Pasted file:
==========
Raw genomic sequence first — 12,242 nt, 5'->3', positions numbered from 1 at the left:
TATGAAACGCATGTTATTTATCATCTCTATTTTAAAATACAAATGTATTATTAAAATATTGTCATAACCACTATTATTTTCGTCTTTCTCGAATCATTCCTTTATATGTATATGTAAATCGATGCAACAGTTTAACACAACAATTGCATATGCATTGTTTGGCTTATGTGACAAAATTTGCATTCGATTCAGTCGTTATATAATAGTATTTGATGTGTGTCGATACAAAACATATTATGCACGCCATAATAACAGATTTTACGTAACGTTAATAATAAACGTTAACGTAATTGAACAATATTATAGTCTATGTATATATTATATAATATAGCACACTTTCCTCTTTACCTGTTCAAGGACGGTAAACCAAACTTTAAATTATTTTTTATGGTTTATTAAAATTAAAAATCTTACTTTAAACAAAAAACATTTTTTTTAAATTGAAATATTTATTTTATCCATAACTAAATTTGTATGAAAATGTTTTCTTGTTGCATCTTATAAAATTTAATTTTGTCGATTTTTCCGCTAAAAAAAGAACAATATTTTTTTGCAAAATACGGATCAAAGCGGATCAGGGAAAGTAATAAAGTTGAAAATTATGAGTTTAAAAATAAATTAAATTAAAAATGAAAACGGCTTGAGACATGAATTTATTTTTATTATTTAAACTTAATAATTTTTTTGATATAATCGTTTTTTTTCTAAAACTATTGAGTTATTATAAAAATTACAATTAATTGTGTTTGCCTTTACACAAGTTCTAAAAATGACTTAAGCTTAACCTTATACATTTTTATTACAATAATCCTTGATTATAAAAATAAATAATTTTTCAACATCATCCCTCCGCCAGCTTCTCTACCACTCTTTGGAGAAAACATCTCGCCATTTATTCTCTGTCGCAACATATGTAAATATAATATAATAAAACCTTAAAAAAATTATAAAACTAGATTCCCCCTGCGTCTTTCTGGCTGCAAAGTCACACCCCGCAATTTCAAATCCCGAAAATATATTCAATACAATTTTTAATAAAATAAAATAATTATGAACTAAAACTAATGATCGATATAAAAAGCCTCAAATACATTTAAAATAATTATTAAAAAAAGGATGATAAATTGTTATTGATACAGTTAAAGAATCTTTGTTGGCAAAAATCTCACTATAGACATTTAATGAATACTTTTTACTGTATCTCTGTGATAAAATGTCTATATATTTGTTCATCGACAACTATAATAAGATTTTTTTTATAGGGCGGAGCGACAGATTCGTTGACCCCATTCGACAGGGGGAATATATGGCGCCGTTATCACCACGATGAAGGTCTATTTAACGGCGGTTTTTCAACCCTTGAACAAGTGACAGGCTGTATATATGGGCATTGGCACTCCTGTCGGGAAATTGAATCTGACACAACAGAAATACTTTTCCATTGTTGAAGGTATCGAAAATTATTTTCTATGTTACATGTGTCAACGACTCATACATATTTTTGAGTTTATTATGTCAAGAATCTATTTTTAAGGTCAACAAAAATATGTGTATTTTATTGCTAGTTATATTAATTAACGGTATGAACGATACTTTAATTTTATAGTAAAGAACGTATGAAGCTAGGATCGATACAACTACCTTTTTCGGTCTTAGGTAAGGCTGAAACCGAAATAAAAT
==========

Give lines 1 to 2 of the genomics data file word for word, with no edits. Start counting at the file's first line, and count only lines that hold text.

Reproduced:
Raw genomic sequence first — 12,242 nt, 5'->3', positions numbered from 1 at the left:
TATGAAACGCATGTTATTTATCATCTCTATTTTAAAATACAAATGTATTATTAAAATATTGTCATAACCACTATTATTTTCGTCTTTCTCGAATCATTCCTTTATATGTATATGTAAATCGATGCAACAGTTTAACACAACAATTGCATATGCATTGTTTGGCTTATGTGACAAAATTTGCATTCGATTCAGTCGTTATATAATAGTATTTGATGTGTGTCGATACAAAACATATTATGCACGCCATAATAACAGATTTTACGTAACGTTAATAATAAACGTTAACGTAATTGAACAATATTATAGTCTATGTATATATTATATAATATAGCACACTTTCCTCTTTACCTGTTCAAGGACGGTAAACCAAACTTTAAATTATTTTTTATGGTTTATTAAAATTAAAAATCTTACTTTAAACAAAAAACATTTTTTTTAAATTGAAATATTTATTTTATCCATAACTAAATTTGTATGAAAATGTTTTCTTGTTGCATCTTATAAAATTTAATTTTGTCGATTTTTCCGCTAAAAAAAGAACAATATTTTTTTGCAAAATACGGATCAAAGCGGATCAGGGAAAGTAATAAAGTTGAAAATTATGAGTTTAAAAATAAATTAAATTAAAAATGAAAACGGCTTGAGACATGAATTTATTTTTATTATTTAAACTTAATAATTTTTTTGATATAATCGTTTTTTTTCTAAAACTATTGAGTTATTATAAAAATTACAATTAATTGTGTTTGCCTTTACACAAGTTCTAAAAATGACTTAAGCTTAACCTTATACATTTTTATTACAATAATCCTTGATTATAAAAATAAATAATTTTTCAACATCATCCCTCCGCCAGCTTCTCTACCACTCTTTGGAGAAAACATCTCGCCATTTATTCTCTGTCGCAACATATGTAAATATAATATAATAAAACCTTAAAAAAATTATAAAACTAGATTCCCCCTGCGTCTTTCTGGCTGCAAAGTCACACCCCGCAATTTCAAATCCCGAAAATATATTCAATACAATTTTTAATAAAATAAAATAATTATGAACTAAAACTAATGATCGATATAAAAAGCCTCAAATACATTTAAAATAATTATTAAAAAAAGGATGATAAATTGTTATTGATACAGTTAAAGAATCTTTGTTGGCAAAAATCTCACTATAGACATTTAATGAATACTTTTTACTGTATCTCTGTGATAAAATGTCTATATATTTGTTCATCGACAACTATAATAAGATTTTTTTTATAGGGCGGAGCGACAGATTCGTTGACCCCATTCGACAGGGGGAATATATGGCGCCGTTATCACCACGATGAAGGTCTATTTAACGGCGGTTTTTCAACCCTTGAACAAGTGACAGGCTGTATATATGGGCATTGGCACTCCTGTCGGGAAATTGAATCTGACACAACAGAAATACTTTTCCATTGTTGAAGGTATCGAAAATTATTTTCTATGTTACATGTGTCAACGACTCATACATATTTTTGAGTTTATTATGTCAAGAATCTATTTTTAAGGTCAACAAAAATATGTGTATTTTATTGCTAGTTATATTAATTAACGGTATGAACGATACTTTAATTTTATAGTAAAGAACGTATGAAGCTAGGATCGATACAACTACCTTTTTCGGTCTTAGGTAAGGCTGAAACCGAAATAAAAT